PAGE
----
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A Record of Decision for Radioactive Waste Removal

Above: “Barrel Mountain” by Jason Hargrove was inspired by his visit to the Weldon Springs toxic waste containment site where uranium was processed and stored.

On February 1, the EPA released a record of the decision announcing its new proposal to remove radioactive waste from the West Lake Landfill. This removal strategy proposes the excavation of 67 percent of the radioactive waste to a maximum depth of 16 feet, the installation of an engineered cap to cover the remaining wastes, institutional controls, and monitoring. To some, this decision marks a victory in a long citywide struggle with radioactive waste; to others this plan does not go far enough to protect residents from the dangers of radioactivity. Minimizing the risk of exposure to radioactivity for workers and the underground smoldering event at the nearby Bridgeton Landfill were factors that the EPA had to consider when formulating a plan for waste removal.

The cleanup of the radioactive waste will consist of several stages; it is projected to take 5 years. The EPA has issued a public comment period that extends through April 23 and intends to collect public input on the thoroughness of the removal, the differentiation of excavation strategies between waste areas, and the destination of the radioactive material after removal.


The West Lake Landfill Site

St. Louis’s role in the atomic age culminated in the radioactive waste being deposited in various sites around St. Louis, with the West Lake Landfill being one of them. The Bridgeton/West Lake Landfill is situated north of the St. Louis Lambert Airport and south of the Missouri River. The radioactive waste at the West Lake Landfill sits about 600ft away from an underground smoldering event in the same quarry basin at the Bridgeton Landfill, resulting in a risk that the underground fire reaches the radioactive waste. Additionally, health concerns remain for residents as improperly contained radioactive material leaching out of the landfill site can significantly impact the health of exposed populations. Cancer, thyroid disease, and tumor development in the brain and nervous system have been identified in clusters surrounding Coldwater Creek, an area that has been exposed to radioactive waste contamination for 25 years.


A History of Radioactivity

The following events offer a brief look back at the radioactive history of the West Lake Landfill. During World War 2, Mallinckrodt Chemical Works processed uranium at a site in downtown St. Louis for US government nuclear weapon research and development. Throughout the next 25 years, the radioactive waste byproduct was moved to sites throughout North County. A temporary storage site at the airport was used to contain some of the waste, contaminating soil and water along St. Charles Rock Road. After the dumping of an estimated 43,000 tons of radioactive waste and contaminated dirt at the West Lake Landfill in 1973, the Nuclear Regulatory Commission inspected the landfill site and declared it non-hazardous. Nearly fifteen years later, the site was reevaluated and the Commission called for the removal of the radioactive waste due to contamination in the groundwater. In 1990, the West Lake Landfill was put on the national priorities superfund list, and a remedy capping strategy was proposed by the EPA in 2006. Resident concerns about the effectiveness of this strategy to mitigate contaminated groundwater remained high. In 2010, an underground fire due to chemical reactions at the Bridgeton Landfill was discovered creeping towards the radioactive waste. Concerns about the potentially catastrophic outcome of the fire meeting the radioactive waste put additional pressure on the importance of removal and remediation.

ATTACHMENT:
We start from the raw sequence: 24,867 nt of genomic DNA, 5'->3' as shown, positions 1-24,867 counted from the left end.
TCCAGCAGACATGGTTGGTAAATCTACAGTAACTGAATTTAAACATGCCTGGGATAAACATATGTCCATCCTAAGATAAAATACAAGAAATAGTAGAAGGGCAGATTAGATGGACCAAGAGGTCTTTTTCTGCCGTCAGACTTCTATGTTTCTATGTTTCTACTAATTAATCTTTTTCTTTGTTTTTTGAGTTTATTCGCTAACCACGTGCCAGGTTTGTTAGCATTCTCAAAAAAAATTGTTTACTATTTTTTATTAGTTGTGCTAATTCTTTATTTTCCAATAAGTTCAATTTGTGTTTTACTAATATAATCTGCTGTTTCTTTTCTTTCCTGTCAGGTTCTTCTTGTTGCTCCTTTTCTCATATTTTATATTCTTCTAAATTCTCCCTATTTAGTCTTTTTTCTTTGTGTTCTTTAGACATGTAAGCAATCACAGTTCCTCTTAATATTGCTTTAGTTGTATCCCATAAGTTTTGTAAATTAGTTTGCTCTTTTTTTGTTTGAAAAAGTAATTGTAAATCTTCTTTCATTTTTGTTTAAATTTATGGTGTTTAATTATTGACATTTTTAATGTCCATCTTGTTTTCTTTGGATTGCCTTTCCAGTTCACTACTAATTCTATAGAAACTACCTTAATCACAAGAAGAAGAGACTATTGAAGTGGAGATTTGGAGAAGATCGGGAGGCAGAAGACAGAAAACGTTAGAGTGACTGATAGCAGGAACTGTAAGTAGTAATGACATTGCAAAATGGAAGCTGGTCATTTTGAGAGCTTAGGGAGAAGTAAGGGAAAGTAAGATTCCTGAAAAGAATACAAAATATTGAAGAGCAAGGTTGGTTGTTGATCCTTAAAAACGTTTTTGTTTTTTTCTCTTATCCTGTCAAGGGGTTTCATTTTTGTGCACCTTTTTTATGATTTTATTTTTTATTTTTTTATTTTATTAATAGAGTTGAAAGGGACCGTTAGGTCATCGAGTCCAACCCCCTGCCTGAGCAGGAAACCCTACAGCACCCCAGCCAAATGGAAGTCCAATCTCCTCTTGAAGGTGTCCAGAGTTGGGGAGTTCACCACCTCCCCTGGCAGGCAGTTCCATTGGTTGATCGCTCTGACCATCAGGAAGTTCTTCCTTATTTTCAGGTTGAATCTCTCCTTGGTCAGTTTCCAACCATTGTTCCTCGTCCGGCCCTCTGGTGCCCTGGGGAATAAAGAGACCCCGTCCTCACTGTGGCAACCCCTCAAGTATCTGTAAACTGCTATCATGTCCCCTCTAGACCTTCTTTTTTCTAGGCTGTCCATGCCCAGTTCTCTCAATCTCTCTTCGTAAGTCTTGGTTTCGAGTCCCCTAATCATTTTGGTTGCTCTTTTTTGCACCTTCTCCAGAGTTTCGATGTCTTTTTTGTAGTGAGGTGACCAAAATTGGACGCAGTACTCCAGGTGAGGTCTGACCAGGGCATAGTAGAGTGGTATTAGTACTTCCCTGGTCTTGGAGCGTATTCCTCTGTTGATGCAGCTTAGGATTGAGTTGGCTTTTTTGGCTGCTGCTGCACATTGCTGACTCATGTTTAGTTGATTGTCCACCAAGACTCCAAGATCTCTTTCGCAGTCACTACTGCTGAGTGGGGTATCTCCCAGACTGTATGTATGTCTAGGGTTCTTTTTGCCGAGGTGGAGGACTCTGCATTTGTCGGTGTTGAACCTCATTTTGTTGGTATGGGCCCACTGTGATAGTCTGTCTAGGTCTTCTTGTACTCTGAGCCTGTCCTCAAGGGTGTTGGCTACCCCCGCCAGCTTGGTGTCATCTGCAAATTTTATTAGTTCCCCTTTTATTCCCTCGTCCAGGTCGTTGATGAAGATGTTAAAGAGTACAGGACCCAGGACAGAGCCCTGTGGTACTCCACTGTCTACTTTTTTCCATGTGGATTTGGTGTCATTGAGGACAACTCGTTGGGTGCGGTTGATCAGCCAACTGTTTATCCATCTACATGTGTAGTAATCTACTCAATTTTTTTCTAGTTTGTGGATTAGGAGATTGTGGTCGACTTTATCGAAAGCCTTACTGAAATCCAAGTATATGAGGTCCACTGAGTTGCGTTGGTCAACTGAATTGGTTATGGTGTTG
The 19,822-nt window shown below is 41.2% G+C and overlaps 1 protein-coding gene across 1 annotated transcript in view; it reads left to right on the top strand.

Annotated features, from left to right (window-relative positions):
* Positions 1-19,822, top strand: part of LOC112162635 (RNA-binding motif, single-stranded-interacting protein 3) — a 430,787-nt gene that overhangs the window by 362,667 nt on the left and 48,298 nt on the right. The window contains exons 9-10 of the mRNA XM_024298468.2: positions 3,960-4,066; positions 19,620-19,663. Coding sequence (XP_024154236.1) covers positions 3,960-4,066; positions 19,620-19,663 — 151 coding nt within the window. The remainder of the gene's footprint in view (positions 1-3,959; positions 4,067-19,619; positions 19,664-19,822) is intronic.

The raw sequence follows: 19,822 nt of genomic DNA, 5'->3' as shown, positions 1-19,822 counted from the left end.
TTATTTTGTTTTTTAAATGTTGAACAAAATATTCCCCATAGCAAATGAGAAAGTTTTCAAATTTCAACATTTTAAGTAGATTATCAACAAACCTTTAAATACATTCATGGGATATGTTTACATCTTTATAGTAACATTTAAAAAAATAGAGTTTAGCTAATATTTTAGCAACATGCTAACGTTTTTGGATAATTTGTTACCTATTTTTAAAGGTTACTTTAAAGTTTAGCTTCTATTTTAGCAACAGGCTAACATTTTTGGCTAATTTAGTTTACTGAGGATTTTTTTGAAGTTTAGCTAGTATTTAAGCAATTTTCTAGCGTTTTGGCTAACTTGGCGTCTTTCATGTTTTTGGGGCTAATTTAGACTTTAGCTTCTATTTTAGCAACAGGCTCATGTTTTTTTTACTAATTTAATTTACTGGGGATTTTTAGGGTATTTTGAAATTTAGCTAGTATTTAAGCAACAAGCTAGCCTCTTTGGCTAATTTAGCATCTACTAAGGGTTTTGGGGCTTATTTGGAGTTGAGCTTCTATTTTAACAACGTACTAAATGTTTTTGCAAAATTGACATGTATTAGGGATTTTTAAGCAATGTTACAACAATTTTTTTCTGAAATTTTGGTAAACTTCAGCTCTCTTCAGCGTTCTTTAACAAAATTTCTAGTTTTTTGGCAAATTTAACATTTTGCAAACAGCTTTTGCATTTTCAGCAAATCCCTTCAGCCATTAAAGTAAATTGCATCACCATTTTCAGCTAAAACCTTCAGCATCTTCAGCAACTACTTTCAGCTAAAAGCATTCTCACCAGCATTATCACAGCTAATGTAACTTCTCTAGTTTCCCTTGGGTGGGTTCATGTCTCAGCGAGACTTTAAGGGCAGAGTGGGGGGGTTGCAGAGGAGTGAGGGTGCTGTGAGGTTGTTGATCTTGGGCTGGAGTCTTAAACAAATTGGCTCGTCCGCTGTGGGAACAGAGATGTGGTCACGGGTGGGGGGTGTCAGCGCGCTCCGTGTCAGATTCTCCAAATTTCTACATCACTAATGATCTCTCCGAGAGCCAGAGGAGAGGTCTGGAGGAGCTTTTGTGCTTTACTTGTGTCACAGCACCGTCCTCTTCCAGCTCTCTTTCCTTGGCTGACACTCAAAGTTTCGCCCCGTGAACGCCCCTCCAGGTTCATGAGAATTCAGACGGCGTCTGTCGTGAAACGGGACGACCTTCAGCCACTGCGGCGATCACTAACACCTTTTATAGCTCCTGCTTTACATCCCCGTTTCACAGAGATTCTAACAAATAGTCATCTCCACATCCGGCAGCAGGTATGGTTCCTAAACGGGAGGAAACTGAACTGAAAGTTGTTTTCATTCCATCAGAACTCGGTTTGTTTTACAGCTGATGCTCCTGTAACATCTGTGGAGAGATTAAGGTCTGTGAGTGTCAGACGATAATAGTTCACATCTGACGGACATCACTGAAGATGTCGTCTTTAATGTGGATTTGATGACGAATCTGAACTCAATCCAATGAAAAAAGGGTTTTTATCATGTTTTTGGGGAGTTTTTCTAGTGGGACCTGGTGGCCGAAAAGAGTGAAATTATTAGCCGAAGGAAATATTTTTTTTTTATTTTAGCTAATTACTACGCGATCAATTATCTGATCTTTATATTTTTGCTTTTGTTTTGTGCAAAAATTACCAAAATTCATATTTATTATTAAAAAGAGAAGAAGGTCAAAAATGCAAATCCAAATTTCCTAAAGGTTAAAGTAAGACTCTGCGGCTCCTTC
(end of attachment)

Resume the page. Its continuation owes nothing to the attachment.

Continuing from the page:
Local Perspectives and Efforts

Just Moms STL, non-profit organization founded in 2013 by local residents, soon became the main activist group advocating for the removal of the radioactive material at the West Lake Landfill. The group calls for the relocation of residents living within a mile of the landfill in the form of a buyout program to eliminate their risk of exposure during the removal process. They also call for offsite storage at a licensed nuclear facility as is being done with the waste at Coldwater Creek. Finally, they urge the percent of removal to be increased to the highest possible amount.

In partnership with Just Moms STL, WashU student group Green Action has been advocating for the cleanup of the landfill. Channing Hunter, member of Green Action, states that “Green Action is helping the community through data analysis, and outreach through education and activism here on campus and in the greater St. Louis area. We have submitted documents to the EPA, have members on the Community Advisory Group, and work with the EPA to help characterize the site to foster a greater understanding of the potential hazards to the community, and potential solutions to minimizing their negative impacts through the remediation process.” Contact Green Action for questions about student involvement concerning West Lake Landfill.


Further learning: 

Atomic Homefront is a documentary that tells a thorough story of the site and documents those who have mobilized to get answers, created a powerful coalition and continue to fight for environmental justice. FREE SCREENING AT WASHU on April 7 and 14.

To read the EPA’s record of decision, read this document.

To learn more about this complex site and its history check out this article from the St. Louis Post-Dispatch and the Just Moms STL website.


This article was written by communication intern, Kristen Patino.